Bank Foreclosure List to Keep Growing, Study Says

by Peter Vernon on Foreclosure Crisis

A report on the federal government’s Home Affordable Loan Modification Program (HAMP) showed that the initiative is not enough to contain the growth of bank foreclosure list. On its report, the Federal Reserve Board warns that more foreclosures are in the offing, adding that the flood of distressed properties would likely occur in the next two years.

According to the study, many homeowners have lost their jobs or reduced their income, resulting to difficulty in meeting their mortgage payments, even if they have been reduced into affordable terms in order to help homeowners save their properties from bank foreclosure list. The study noted that the HAMP is not ideal for homeowners who have suffered a significant decline in their incomes as a result of unemployment or other mitigating circumstances.

The modification program involves reducing the payment ratio to income of borrowers based on present income level. In the event that the income would return to the old level, the reduction could not be reversed, making the required loan modification costly.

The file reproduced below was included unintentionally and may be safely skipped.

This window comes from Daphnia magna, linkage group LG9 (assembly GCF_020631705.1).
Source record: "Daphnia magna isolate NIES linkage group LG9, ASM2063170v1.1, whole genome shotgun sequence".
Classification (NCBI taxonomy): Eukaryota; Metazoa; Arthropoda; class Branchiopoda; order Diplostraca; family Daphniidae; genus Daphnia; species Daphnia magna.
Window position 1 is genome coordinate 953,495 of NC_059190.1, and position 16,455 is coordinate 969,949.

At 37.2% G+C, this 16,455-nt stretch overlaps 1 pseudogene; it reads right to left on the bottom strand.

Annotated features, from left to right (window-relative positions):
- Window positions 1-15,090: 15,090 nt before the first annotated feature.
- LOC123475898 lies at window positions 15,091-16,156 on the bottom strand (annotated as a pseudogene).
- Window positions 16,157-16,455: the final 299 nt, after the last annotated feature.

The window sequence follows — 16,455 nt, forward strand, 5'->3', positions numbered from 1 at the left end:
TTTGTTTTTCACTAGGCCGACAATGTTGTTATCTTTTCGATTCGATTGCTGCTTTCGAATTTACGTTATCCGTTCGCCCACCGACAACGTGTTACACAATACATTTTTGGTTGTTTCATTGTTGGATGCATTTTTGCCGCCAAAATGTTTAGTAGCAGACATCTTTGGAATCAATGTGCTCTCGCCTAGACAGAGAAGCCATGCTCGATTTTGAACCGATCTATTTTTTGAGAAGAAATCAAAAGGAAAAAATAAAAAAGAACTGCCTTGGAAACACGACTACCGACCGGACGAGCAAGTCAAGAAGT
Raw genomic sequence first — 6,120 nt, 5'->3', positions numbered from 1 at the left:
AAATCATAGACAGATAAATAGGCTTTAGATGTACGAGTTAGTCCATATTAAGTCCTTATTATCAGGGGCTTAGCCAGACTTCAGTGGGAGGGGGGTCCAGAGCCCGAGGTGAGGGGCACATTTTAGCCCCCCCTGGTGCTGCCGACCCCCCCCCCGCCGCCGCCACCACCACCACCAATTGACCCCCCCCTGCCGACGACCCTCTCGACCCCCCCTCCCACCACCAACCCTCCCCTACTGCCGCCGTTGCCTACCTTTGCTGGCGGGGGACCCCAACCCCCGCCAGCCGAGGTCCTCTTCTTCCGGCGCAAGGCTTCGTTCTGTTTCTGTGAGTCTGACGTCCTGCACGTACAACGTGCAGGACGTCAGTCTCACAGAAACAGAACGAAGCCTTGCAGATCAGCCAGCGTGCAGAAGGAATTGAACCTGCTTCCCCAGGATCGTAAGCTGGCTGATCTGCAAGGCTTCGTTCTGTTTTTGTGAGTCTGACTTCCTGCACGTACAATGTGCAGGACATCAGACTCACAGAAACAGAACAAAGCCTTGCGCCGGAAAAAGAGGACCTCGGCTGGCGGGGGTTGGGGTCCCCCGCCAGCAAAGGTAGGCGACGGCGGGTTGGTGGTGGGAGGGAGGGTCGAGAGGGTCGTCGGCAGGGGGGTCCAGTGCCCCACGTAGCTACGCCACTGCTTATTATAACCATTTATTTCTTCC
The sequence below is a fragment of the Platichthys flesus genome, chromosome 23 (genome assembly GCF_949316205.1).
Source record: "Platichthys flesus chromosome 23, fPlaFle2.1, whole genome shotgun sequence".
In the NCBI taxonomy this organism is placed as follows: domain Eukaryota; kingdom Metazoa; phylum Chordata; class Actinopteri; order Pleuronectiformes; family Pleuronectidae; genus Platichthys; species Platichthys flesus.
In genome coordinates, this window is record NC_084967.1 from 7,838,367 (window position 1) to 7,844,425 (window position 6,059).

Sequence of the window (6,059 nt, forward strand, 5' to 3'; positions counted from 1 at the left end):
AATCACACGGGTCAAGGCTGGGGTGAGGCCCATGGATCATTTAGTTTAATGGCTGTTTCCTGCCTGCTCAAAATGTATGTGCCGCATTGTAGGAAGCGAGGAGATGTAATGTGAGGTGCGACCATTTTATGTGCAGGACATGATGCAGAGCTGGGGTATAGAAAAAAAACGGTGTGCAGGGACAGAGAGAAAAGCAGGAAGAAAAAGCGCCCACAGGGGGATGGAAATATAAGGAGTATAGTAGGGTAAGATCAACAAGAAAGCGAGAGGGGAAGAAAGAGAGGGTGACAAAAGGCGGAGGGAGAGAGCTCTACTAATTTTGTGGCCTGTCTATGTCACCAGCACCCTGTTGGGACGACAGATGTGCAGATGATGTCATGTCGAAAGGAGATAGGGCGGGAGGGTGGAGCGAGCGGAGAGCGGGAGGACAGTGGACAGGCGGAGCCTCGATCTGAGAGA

Additionally, the modification program will work if the value of the troubled property is less than the total mortgage owed by the homeowner. Many homeowners who feel that home prices and values would not improve soon, prefer to walk away and leave the troubled properties for lenders to foreclose.

But what is worst is the growing number of borrowers who re-default, meaning that they defaulted again on their mortgage after entering the federal program and incurring costs associated with the modification process.

Also, the study discusses the cost of foreclosures. It stated that the costs associated with the increase in foreclosures are quite significant. Historically, almost 50 percent of foreclosure filings went on to become actual foreclosures. And given the current economic downturn, the probability is great that foreclosures would even be higher.

The study pointed out that communities and neighborhood residents are also severely affected by the foreclosure crisis. Abandoned and vacant houses are magnets to vandals and criminals. Aside from that, they tend to pull down prices of nearby houses, thus making it hard for some homeowners to sell their properties at reasonable prices.

Finally, the study said that an overflowing bank foreclosure list is clogging the housing market, thus reinforcing the weakness of the sector and hindering economic recovery.